I was so excited when I saw this in my local book shop. It’s a lovely hardback edition and it was also signed by the author which was a great bonus. Even though I haven’t been reading psychological thrillers for the past lot of months, I decided to make an exception because this guy is one of my favourite authors. I’ll read anything by him because I‘m rarely disappointed.
Sophie Duguet--young, successful, and happily married--thought at first she was becoming absentminded when she started misplacing her mail and forgetting where she'd parked her car the night before. But then, as her husband and colleagues pointed out with increasing frustration, she began forgetting things she'd said and done, too. And when she was detained by the police for shoplifting, a crime she didn't remember committing, the confusion and blackouts that had begun to plague her took on a more sinister cast. Her marriage started to come apart at the seams.
Now Sophie is in much deeper water: the young boy she nannies is dead while in her care, a tragedy of which she has no memory. Afraid for her sanity and of what the police will do to her when the body is discovered, Sophie goes on the run, changing her identity and appearance to evade the law. Forced to lead a very different kind of life, one on the margins of society, Sophie wonders where everything went wrong.
Still, with a new name and a new life, she hopes that she'll be able to put her demons to rest for good. It soon becomes clear, however, that the real nightmare has only just begun . . .
The first part of the novel is from Sophie’s perspective. At the beginning I didn’t like Sophie. Her attitude towards the young boy she was caring for was harsh and extreme. She came across as self-serving and didn’t illicit any sympathy from me. Regardless of my feelings towards her I enjoyed this part of the novel. Unanswered questions piled one on top of the other and the pacing was excellent.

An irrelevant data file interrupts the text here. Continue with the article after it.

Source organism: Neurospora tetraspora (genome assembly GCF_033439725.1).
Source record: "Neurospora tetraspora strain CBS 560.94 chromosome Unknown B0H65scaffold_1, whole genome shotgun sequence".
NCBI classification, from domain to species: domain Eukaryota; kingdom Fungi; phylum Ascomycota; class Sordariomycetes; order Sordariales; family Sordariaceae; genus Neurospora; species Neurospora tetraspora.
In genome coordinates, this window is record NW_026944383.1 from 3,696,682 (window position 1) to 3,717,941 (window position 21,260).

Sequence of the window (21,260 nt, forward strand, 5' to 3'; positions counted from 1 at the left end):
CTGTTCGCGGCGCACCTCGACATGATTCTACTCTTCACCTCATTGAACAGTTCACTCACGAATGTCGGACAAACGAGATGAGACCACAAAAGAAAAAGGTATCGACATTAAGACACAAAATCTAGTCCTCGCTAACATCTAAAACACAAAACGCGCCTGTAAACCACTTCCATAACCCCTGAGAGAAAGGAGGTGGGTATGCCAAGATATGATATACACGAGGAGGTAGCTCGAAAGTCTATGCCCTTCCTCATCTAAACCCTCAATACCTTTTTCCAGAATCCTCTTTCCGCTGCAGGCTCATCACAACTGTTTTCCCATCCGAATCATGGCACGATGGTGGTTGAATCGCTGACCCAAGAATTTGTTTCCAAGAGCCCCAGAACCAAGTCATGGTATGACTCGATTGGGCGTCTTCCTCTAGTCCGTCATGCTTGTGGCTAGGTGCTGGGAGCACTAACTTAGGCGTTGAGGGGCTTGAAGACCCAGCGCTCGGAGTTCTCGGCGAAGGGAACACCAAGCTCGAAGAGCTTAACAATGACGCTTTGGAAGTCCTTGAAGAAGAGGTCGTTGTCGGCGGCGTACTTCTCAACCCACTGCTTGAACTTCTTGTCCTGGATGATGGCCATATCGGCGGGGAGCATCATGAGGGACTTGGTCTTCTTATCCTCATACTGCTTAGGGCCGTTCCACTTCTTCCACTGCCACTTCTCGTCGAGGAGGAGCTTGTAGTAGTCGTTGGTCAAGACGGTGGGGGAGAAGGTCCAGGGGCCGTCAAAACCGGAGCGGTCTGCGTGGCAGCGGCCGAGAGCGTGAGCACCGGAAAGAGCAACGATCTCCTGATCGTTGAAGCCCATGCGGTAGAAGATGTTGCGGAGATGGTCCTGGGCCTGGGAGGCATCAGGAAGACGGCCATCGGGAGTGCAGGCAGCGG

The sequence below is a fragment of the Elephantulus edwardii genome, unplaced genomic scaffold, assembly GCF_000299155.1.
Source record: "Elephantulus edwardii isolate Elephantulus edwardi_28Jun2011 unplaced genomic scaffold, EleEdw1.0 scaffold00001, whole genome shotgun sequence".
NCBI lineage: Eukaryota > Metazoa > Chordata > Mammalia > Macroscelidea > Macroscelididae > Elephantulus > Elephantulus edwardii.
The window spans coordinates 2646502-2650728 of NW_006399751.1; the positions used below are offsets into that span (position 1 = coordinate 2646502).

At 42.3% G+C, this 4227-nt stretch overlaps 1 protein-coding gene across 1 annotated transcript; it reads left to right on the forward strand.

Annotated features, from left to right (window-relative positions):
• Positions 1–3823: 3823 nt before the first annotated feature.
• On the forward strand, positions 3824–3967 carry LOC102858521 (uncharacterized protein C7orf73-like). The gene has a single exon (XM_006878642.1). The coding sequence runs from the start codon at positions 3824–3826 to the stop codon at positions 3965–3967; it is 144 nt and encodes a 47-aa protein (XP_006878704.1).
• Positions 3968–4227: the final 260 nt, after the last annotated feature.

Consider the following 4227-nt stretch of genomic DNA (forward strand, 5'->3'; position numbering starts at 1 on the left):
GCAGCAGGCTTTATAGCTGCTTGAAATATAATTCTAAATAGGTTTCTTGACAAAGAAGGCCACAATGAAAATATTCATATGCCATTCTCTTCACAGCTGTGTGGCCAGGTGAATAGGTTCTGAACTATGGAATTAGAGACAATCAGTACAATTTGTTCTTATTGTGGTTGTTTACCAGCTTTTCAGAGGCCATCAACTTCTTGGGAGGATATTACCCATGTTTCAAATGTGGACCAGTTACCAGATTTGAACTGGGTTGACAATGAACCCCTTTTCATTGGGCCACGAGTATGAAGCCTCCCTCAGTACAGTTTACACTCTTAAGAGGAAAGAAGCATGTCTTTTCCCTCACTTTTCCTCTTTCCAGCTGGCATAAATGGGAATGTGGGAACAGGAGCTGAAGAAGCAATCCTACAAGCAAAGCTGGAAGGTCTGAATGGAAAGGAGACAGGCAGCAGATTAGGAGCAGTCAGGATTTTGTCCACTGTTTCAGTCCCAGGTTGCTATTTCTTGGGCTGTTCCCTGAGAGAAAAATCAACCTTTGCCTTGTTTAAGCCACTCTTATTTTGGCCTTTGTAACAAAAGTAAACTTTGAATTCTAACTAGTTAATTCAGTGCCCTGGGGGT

The second segment was written from a man called Frantz’s POV. We don’t know what his connection is to Sophie, but the more we read the more we understand what’s been happening to Sophie. I did feel this section dragged a little towards the end and the repetition was a bit tedious, but soon we moved onto the third section which brought Sophie and Frantz together. My favourite section was the fourth and last which was concerning revenge. To go into any more detail would be spoiler territory.
The characterisation was excellent. Although I didn’t learn too much about Sophie outside of the plot, Frantz was further illuminated and became someone I eventually pitied.
Quite a twisted read with a number of surprises, I would definitely recommend it. A brilliant psychological thriller which played homage to an earlier great work. The plot wasn’t particularly fresh, but it had enough originality to make it a great read.
The tight pacing and characterisation skilfully woven around a great plot is why I love Pierre Lemaitre.